Be Respectful of People The Public – Unless it’s a jam session arranged at an indoor facility, like a parkour gym, the majority of jams are hosted at outdoor spots in public places. It is important to remember in these public places, that the public comes first. If your jump or challenge goes across a path or a walkway, make sure you check to see if any members of the public are approaching before you jump, and always give them the priority to pass first.
When you’re training at these spots, you are representing parkour and the parkour community, and your actions and behaviour could positively influence someone’s view of the sport.
Public spaces are for everyone to use, and with parkour, we challenge the conventional use of public spaces, but it is important to respect the community outside of parkour too.
Be Respectful of the Environment – As mentioned above, a lot of parkour training takes place in public spaces. Be respectful of the area you are training in, we’ve listed some tips below;
- Don’t use walls that are fragile or breaking.
- Clean up your litter (Leave no trace)
- Clean up others’ litter (This can really help your relationship with the spot)
- If you’re playing music, keep it at a respectable volume.
- Be respectful regarding where you put your bags – Don’t leave them obscuring walkways or paths.
Be respectful of other Practitioners – Everyone is at a different stage of their parkour journey and when it comes to parkour, there is a reason we focus so much on the term “community“.
When at these sessions, be respectful of everyone’s ability, age, identity, background, race, gender, or story. Parkour is for everyone, and jams are a great safe space for groups and individuals to feel safe within their community.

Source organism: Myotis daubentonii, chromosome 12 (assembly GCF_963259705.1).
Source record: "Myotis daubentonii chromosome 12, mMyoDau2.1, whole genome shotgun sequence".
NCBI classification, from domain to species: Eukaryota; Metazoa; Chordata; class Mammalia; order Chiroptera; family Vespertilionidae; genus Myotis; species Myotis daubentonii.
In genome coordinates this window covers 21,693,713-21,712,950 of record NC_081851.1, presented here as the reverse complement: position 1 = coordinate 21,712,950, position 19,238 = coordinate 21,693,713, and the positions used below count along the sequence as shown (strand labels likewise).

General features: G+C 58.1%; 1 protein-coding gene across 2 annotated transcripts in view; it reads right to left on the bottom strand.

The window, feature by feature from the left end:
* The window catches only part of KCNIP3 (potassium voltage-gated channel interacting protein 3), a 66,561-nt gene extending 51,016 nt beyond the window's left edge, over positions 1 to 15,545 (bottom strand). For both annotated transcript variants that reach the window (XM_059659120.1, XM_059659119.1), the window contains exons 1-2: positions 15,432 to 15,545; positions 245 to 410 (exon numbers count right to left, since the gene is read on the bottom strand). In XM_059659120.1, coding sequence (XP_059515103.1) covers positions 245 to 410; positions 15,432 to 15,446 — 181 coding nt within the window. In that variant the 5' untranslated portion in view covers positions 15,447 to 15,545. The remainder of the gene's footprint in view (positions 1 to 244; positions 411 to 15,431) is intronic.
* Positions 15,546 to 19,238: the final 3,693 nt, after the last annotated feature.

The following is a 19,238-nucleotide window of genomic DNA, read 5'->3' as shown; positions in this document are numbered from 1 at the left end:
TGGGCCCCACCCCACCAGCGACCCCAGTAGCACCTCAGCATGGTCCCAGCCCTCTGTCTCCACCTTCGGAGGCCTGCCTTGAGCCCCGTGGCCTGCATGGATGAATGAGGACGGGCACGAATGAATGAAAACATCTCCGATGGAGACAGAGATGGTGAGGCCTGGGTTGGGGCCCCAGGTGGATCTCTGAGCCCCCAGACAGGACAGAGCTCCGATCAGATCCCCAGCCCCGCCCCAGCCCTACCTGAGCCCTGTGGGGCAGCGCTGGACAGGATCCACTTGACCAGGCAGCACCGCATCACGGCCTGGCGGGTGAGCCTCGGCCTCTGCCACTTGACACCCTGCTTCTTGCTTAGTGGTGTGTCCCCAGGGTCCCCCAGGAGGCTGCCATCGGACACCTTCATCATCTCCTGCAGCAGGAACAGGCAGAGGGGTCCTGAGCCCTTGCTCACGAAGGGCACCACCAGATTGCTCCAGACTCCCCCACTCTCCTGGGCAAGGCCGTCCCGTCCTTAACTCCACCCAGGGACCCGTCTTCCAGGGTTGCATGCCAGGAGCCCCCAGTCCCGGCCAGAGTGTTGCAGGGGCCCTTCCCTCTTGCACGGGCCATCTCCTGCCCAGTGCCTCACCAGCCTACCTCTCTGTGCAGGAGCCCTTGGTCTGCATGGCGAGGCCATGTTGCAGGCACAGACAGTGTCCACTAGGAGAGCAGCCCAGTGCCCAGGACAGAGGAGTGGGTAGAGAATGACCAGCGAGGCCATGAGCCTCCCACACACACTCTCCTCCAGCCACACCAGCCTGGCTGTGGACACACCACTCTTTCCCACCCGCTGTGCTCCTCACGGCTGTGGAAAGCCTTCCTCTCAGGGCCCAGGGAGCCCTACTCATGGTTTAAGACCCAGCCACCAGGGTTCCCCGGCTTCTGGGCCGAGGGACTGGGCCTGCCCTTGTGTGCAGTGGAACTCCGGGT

Regardless if you’ve been training for 1 week or 10 years, everyone does parkour to progress their own movement. Let’s be supportive of one another!
Bring Portable Chargers – These aren’t always essential, but if you’re using Google Maps to try and navigate the busy streets of London or Liverpool, you’re going to need some juice to keep your phone going, especially if you want to capture any of the action later in the day. Again, these aren’t essential, but they’re a nice touch to bring and alleviate worries throughout the day. (Don’t forget your cable!)
Portable chargers can be handy if you’re attending events like the Sheffield or York Takeover (Read Here), having a portable charger is essential in order to capture the number of challenges you do.
Water – Where portable chargers are more of a choice, there is no denying the essentials of water. Some spots at jams are a fair bit of distance from the nearest shop, so bringing a bottle (or two!) of water will keep you hydrated throughout the day. Parkour is exercise, and you need to keep yourself hydrated when exercising.
Location Pins for Maps – As mentioned above, most jams are organised casually, usually being announced in the form of an Instagram post. An address and a location would be given for this, but sometimes the location isn’t always clear. We always encourage people to ask about locations, trying to get information like street names, postcodes, etc. If you can, put it into Maps and “pin” the location – this will save you from having to search for it each time you open the map.
Do you have any more tips for people attending their first parkour jam or event? Let us know by reaching out to us on Instagram, @ParkourUK